Conflicts & War

Russians flee war to Kazakhstan: “Nobody knows what will happen tomorrow”

By Kulpash Konyrova

Astana, Sep 29 (EFE) – “I am from Perm and I have just crossed the border into Kazakhstan, because the situation in Russia is getting worse and nobody knows what will happen tomorrow,” a young Russian, who, like many others, has chosen to leave to avoid being called up to fight in the Kremlin’s war against Ukraine, told EFE.

Astana has been engulfed in the several days by a wave of Russians fleeing the country, the second so far this year, and the Kazakh government has been forced to take action.

The first wave was at the end of February, when Russia started the war in Ukraine.


The second wave, made up of people fleeing the partial mobilization ordered by Russian President Vladimir Putin on September 21, has turned out to be larger than the first and has filled cities such as Astana and Almaty.

Less than 24 hours after the Russian draft call, long queues of cars formed in front of checkpoints on the Russian-Kazakh border.

According to the Kazakh Interior Ministry, 98,000 Russians have entered the country in the past week, a figure that some experts believe could be higher, as many people use Kazakhstan as a temporary stop before traveling to another country.

Kazakh political scientist Dosym Saptayev claims that many Russians are fleeing to avoid becoming “cannon fodder”.


“Several of us who are friends came here from St Petersburg. There are five of us and we decided to travel, as the situation started to get worse. It took us about 40 hours to get here,” a young man covering his face with his scarf told Efe.

He does not yet know what he will do but he will decide according to the circumstances: “we will see how the housing is and then make a decision.”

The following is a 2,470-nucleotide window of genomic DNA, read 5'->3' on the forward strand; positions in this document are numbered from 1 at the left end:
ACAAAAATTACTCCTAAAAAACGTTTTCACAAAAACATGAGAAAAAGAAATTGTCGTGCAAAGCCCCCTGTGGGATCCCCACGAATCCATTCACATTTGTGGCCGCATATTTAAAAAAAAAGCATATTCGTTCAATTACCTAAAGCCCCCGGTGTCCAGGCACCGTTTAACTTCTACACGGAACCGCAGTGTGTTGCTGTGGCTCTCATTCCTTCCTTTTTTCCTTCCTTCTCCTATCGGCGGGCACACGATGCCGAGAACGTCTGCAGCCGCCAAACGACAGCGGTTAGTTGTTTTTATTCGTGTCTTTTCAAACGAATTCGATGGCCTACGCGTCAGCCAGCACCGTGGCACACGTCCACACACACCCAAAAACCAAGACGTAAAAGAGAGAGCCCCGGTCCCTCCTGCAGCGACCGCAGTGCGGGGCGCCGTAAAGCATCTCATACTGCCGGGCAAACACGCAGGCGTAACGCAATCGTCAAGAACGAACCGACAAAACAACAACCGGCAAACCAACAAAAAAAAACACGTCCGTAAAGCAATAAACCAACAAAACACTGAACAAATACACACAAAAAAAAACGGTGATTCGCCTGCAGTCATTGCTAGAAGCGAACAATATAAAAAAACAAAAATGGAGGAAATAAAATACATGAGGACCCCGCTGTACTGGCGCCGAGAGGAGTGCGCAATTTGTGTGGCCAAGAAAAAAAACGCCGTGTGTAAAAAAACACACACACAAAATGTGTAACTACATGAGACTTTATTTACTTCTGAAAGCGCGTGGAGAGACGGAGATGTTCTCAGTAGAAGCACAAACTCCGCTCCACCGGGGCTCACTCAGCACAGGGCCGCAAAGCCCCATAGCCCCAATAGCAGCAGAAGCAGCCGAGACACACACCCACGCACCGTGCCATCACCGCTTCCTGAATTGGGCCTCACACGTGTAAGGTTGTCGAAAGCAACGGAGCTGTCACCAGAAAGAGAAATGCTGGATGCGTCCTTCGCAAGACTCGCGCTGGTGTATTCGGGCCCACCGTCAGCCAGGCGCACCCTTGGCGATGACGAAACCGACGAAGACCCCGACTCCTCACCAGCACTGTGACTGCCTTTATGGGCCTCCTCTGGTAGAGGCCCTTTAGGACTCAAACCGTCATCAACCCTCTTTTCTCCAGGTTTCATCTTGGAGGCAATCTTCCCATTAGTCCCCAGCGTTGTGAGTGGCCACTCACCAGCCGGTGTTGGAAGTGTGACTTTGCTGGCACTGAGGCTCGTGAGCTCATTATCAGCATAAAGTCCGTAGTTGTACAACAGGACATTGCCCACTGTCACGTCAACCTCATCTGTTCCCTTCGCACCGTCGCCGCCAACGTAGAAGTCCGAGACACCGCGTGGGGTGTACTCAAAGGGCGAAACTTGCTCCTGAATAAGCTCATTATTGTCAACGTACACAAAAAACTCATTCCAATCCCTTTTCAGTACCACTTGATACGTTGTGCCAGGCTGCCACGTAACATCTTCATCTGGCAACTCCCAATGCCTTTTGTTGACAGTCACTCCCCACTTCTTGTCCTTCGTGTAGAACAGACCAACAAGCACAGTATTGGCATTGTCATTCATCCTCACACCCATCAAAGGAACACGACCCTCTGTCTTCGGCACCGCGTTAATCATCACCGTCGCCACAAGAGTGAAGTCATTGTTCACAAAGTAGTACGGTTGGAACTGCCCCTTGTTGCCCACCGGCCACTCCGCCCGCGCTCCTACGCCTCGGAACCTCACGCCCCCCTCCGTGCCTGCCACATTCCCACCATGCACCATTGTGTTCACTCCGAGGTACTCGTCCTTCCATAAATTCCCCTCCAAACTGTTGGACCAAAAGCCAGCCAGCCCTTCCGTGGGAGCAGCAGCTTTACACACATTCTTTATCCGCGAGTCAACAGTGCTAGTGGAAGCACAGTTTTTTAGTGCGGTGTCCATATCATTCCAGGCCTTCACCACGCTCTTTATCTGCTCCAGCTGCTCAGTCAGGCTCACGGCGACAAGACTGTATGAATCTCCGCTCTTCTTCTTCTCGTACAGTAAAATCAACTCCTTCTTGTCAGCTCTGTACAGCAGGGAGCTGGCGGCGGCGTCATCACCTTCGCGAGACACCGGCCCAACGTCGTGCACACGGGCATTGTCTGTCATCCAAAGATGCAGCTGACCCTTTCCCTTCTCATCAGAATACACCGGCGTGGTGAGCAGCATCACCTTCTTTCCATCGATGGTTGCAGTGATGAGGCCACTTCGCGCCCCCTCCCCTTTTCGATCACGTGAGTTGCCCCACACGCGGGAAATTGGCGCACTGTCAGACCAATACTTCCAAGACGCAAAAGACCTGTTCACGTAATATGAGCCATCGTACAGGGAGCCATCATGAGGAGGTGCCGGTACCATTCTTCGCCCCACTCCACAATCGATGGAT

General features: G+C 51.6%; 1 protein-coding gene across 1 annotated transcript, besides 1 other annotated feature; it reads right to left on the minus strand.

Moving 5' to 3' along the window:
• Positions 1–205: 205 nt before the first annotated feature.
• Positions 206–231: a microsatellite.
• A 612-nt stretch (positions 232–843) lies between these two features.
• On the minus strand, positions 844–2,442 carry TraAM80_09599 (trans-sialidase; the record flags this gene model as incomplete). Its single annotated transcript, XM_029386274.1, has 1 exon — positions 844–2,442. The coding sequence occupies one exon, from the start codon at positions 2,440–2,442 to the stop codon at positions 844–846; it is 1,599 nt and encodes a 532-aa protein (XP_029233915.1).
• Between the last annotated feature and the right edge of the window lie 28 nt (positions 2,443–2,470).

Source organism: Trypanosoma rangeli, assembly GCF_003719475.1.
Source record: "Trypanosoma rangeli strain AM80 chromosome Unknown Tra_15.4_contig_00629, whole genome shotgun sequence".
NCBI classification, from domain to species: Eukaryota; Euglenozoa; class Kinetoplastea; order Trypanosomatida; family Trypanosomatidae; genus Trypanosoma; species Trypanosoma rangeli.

“My father is from Ukraine, my grandmother, uncles, aunts and sisters are from there, and half of them had to leave. There is a mobilization there and in Russia there is also a mobilization,” he explained, wondering whether “it is normal to take up arms against your relatives.”


The Kazakh rental market reacted immediately with a considerable price increase, after mostly young or service-age men, many accompanied by their partners, wives and children, arrived.

However, Kazakh law stipulates that in order to reside in the country and receive bank transfers, an individual identification number (IIN) is required, so the institutions offering these services have been swamped.

In response, the local authorities have set up new help centers to attend to more people.

Temperatures have dropped and the first snow has fallen on the Kazakh capital the last several days so the new centers are appreciated with people now waiting their turn in pleasant conditions.

“Everything is great, I like everything. Today we came to pick up our documents and the organization of the queues is very comfortable,” a young Russian told Efe.

He hopes to spend a couple of months in Kazakhstan, as “the situation is very confusing,” but later, “we’ll see.”

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